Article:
The need for tailored messages delivered from trusted sources of information—along with convenient access—are seen as keys to overcoming COVID-19 vaccine hesitancy, experts told U.S. senators at an in-person hearing of the Health, Education, Labor and Pensions Committee.
The first witness senators heard from was AMA Immediate Past President Susan R. Bailey, MD, who told them about the important role physicians can play in answering patients’ questions and addressing their fears about vaccinations.
“It makes a big difference to be able to talk to patients face to face about their vaccine concerns and answer questions and be able to vaccinate them while they are on site in the office for an appointment,” Dr. Bailey said in her statement for the record. “That is why we have urged, and continue to urge, that vaccines be distributed to physician offices.”
Physicians have also been leading by example, Dr. Bailey said, citing a recent AMA survey that found 96% of practicing physicians have been fully vaccinated and, of those who aren’t, 45% intend to be.
“Physicians have a critical role as trusted ambassadors in the current vaccination campaign, and the AMA has helped prepare our members to be ready and able to educate their patients and the public to reduce vaccine hesitancy and refusal,” Dr. Bailey said.
Nearly 56% of Americans are fully vaccinated against SARS-CoV-2, according to the Centers for Disease Control and Prevention. There are wide variations in COVID-19 vaccination by location, race, ethnicity and age.
The AMA has developed free resources on its website that are available to address the concerns of physicians and to help answer their patients’ questions and has urged federal agencies to be as transparent as possible about vaccine development and clinical trial data.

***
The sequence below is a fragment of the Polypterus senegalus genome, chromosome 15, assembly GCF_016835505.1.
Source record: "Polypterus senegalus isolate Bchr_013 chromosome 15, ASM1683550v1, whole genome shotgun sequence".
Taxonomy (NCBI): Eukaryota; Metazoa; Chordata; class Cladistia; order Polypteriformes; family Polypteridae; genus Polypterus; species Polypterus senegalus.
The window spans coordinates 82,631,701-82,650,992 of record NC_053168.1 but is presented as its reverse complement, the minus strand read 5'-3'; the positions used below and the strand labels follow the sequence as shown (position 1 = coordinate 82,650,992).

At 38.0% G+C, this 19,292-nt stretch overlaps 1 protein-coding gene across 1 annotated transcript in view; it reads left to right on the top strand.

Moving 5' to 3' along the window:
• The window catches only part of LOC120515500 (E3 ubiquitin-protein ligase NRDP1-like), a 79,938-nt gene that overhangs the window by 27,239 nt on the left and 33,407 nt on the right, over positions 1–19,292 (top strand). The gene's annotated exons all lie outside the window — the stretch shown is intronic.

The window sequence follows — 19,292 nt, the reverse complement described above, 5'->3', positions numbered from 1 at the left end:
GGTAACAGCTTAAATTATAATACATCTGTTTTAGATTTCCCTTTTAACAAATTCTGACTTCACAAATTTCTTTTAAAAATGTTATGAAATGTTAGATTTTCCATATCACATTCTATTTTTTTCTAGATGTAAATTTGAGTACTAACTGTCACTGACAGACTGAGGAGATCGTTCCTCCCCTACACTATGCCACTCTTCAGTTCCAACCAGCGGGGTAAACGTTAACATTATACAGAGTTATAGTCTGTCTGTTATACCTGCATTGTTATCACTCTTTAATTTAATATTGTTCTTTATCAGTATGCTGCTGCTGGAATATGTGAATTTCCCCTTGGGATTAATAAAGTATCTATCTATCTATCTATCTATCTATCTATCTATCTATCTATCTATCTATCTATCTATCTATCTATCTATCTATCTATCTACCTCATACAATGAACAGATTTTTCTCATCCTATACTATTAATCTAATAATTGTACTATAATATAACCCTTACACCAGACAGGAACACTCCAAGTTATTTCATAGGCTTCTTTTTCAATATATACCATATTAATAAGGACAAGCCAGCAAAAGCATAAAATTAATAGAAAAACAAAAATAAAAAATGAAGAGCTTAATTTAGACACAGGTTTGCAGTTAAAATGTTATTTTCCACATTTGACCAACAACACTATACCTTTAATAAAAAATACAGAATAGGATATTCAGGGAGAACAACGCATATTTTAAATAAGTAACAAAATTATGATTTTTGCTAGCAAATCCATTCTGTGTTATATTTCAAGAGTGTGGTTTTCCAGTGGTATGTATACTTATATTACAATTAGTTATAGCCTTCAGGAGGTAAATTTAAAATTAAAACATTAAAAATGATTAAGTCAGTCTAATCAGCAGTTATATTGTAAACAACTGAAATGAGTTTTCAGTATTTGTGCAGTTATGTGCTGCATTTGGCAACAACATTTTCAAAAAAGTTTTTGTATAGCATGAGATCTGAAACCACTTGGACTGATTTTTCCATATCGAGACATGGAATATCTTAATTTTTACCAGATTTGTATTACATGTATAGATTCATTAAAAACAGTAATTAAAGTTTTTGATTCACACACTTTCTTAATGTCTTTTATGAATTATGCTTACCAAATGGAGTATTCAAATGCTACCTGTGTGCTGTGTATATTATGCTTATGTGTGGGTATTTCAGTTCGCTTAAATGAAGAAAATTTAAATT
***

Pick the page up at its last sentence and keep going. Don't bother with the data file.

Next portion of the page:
“The AMA is also encouraging all state and medical specialty members to help involve their members in efforts to increase COVID-19 vaccination rates and ensure COVID-19 vaccination is equitable,” Dr. Bailey said.
“Concern over access—especially equitable distribution and availability—to the COVID-19 vaccines has been a top AMA concern,” she added. “Preventing racial disparities in the uptake of COVID-19 vaccines has been, and continues to be, critical to mitigate the disproportionate impacts of the virus for people of color and prevent widening racial health disparities going forward.”
AMA member Michelle Nichols, MD, also spoke. She told senators about the importance of “modelling” and how she tells patients why she received the COVID-19 vaccine and how she felt afterward.
It can be important that the person administering the vaccine looks like, sounds like and has the same experiences as the person receiving it, said Dr. Nichols, an associate dean of clinical affairs at the Morehouse School of Medicine.
Impact of social media
Social media platforms must acknowledge their role in allowing misinformation and disinformation to be conveyed as real news and how that has damaged vaccine confidence, Dr. Bailey said.
“While social media has the potential to help provide accurate, evidence-informed health information, during the pandemic, it has contributed significantly to vaccine hesitancy with very little being done, until recently, to combat the spread of blatantly false information,” she said.
She noted that the AMA wrote a letter to CEOs of leading technology companies, urging them to remain vigilant against the proliferation of unintentional misinformation and purposeful disinformation on their sites.
Remove barriers to vaccination
Other factors that have kept people from getting vaccinated include transportation and worries about lost wages if unable to work because of temporary side effects.
“We must ensure that communities struggling with access are met where they are,” Dr. Bailey said. “These communities need local solutions and partnerships with local leaders to find the best possible strategies to bringing vaccinations to communities struggling with access.”
Dr. Bailey remarked at how the rates of new COVID-19 infections and deaths have sharply declined, but Americans are still dying from the virus and related complications, so it remains a serious threat.
“Widespread access to accurate, evidence-based information that is grounded in science is key to our success, “Dr. Bailey said. “The AMA and our members are strongly committed to ending this global pandemic and to fighting medical misinformation.”